Inside Unmanned Systems

DEC 2017 - JAN 2018

Inside Unmanned Systems provides actionable business intelligence to decision-makers and influencers operating within the global UAS community. Features include analysis of key technologies, policy/regulatory developments and new product design.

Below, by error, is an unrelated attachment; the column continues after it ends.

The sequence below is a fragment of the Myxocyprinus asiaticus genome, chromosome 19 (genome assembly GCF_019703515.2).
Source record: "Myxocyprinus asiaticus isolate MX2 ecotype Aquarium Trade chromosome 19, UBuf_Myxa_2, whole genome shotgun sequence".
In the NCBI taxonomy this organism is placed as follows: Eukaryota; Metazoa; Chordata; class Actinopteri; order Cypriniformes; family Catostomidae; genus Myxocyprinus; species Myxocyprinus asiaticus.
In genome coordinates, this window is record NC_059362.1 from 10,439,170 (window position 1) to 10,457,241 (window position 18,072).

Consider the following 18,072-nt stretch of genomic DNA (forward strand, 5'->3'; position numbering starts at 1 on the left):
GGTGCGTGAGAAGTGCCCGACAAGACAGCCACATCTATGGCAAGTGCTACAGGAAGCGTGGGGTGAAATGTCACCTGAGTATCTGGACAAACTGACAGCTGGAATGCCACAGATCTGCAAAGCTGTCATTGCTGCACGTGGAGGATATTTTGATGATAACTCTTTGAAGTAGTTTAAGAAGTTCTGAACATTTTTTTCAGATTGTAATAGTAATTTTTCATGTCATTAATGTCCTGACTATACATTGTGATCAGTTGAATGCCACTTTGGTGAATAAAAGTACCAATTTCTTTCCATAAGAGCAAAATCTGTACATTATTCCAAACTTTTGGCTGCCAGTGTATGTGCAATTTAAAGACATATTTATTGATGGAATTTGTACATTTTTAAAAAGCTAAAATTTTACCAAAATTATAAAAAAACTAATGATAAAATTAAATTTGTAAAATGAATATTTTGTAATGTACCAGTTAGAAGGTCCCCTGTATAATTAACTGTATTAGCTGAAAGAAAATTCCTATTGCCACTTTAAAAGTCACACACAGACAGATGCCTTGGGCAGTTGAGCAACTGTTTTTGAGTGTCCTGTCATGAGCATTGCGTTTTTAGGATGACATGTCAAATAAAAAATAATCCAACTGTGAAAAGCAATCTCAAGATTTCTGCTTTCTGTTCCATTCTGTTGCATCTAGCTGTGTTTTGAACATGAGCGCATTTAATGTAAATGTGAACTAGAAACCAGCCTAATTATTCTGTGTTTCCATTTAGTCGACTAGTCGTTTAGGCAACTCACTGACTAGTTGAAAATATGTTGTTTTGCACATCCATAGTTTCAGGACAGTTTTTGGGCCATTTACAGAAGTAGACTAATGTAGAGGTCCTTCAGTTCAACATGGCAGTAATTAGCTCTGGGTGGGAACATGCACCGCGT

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10 unmanned systems inside   December 2017/January 2018 ment"). Causby didn't completely stop the debate over federal versus local con- trol of very low altitude airspace because the FAA claims Causby just applies to private rights versus state/local airspace regulation, but it did give local control of wings—albeit just chicken wings." Pretty meaningful (and expensive) chickens, eh? The Big Event Up until President Tr ump's BIG EVENT in October, a sizable percent- age of commercial drone operators, the FAA, and Association for Unmanned Ve h i c l e S y s t e m s I n t e r n a t i o n a l (AUVSI) had been acting like Causby's chickens never made their tragic sac- rifice. "Federal preemption" was their war cry and profit/power were their motives. The package delivery crowd has been wedded to federal preemp- tion of all airspace because they fear local involvement in drone operations might make a complicated patchwork of local laws with which to comply. Berkley might kick them out of town completely. Austin would make them tie dye their drones. Alabama would make it illegal to film football practice (except over Mississippi or Louisiana). They reasoned it would be much better to deal with a single FAA than poten- tially thousands of localities. The FAA ignored Causby's gallant chickens be- cause, trust me after 30 years in the U.S. Air Force, I KNOW the FAA will fight to the end over every foot of air- space. AUVSI was following the money and supporting the commercial drone industry until a convenient f lip f lop a week before the BIG EVENT. What was the BIG EVENT? It was President Trump himself riding to the rescue of stressed chickens nationwide by releasing his "UAS Integration Pilot Program" (IP2) initiative to investigate— drum roll please—how to give state, local and tribal authorities a role in drone reg- ulation below 200 feet. Impressive, eh? A Closer Look at IP2 Under IP2, "Jurisdictional Authorities" can team with drone operators to get technical support from the FAA (and ASSURE, the FA A's drone research center of excellence) to figure out what role locals have in managing drone operations over their jurisdictions be- low 200 feet. The FAA will do its best to permit liberal waivers to key drone issues like beyond line of sight opera- tions (BLOS), multiple aircraft opera- tions by a single pilot, night operations and operations over people, etc. Trump sealed the deal by putting Secretary Elaine Chao at the Department of Transportation firmly in charge with direct interface with a team in the White House Office of Science and Technology Policy. The President was adamant that at least five teams would be selected, but let it be known that he'd be happy if hundreds of teams made the cut. Done right, local authorities can vault ahead of the rest of the nation to make their state or city the best regu- lated, most drone friendly place in the country. Las Vegas can take the lead to IP2 HAS A THREE-YEAR LIMIT, POTENTIALLY GIVING WINNING LOCAL AUTHORITIES A MASSIVE LEAD IN ATTRACTING DRONE BUSINESSES OVER THE REST OF THE COUNTRY. MAJOR GENERAL JAMES O. POSS (RET) is a leading expert on UAS, having targeted the first armed UAS strikes, designed the U.S. Air Force's remote split operations system for UAS control, and designed the Distributed Common Ground Station for UAS intelligence analysis. General Poss was the Executive Director of the Alliance for System Safety of UAS through Research Excellence (ASSURE) of the Federal Aviation Administration's (FAA) Unmanned Aerial Systems (UAS) Center of Excellence Team. He is CEO of ISR Ideas—an intelligence, unmanned systems and cyber warfare consulting company with decades of intelligence community experience, coupled with insider FAA knowledge. General Overview by James Poss, Maj Gen (RET) USAF Turn to page 20 to read more about UTM technology and what some of the UAS test sites are doing to advance it.

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